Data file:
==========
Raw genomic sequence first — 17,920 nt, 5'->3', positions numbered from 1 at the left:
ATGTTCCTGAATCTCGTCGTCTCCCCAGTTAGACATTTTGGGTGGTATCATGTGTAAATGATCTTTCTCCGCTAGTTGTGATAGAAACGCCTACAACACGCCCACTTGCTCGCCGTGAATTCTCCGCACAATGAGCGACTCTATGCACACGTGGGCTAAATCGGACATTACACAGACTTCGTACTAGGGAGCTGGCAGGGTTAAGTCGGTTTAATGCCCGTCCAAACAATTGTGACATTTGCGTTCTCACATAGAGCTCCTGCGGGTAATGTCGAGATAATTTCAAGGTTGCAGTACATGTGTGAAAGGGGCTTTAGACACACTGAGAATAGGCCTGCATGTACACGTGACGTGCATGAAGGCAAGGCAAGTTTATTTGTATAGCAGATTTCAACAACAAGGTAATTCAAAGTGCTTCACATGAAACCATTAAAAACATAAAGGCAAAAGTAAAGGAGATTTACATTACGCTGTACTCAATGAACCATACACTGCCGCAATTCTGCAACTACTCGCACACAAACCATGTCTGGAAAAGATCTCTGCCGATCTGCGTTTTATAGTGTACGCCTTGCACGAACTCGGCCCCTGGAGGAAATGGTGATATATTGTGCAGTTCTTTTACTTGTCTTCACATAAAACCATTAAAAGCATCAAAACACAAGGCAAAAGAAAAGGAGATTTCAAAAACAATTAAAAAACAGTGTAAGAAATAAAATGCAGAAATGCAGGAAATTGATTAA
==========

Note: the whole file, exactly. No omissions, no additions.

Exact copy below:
Raw genomic sequence first — 17,920 nt, 5'->3', positions numbered from 1 at the left:
ATGTTCCTGAATCTCGTCGTCTCCCCAGTTAGACATTTTGGGTGGTATCATGTGTAAATGATCTTTCTCCGCTAGTTGTGATAGAAACGCCTACAACACGCCCACTTGCTCGCCGTGAATTCTCCGCACAATGAGCGACTCTATGCACACGTGGGCTAAATCGGACATTACACAGACTTCGTACTAGGGAGCTGGCAGGGTTAAGTCGGTTTAATGCCCGTCCAAACAATTGTGACATTTGCGTTCTCACATAGAGCTCCTGCGGGTAATGTCGAGATAATTTCAAGGTTGCAGTACATGTGTGAAAGGGGCTTTAGACACACTGAGAATAGGCCTGCATGTACACGTGACGTGCATGAAGGCAAGGCAAGTTTATTTGTATAGCAGATTTCAACAACAAGGTAATTCAAAGTGCTTCACATGAAACCATTAAAAACATAAAGGCAAAAGTAAAGGAGATTTACATTACGCTGTACTCAATGAACCATACACTGCCGCAATTCTGCAACTACTCGCACACAAACCATGTCTGGAAAAGATCTCTGCCGATCTGCGTTTTATAGTGTACGCCTTGCACGAACTCGGCCCCTGGAGGAAATGGTGATATATTGTGCAGTTCTTTTACTTGTCTTCACATAAAACCATTAAAAGCATCAAAACACAAGGCAAAAGAAAAGGAGATTTCAAAAACAATTAAAAAACAGTGTAAGAAATAAAATGCAGAAATGCAGGAAATTGATTAA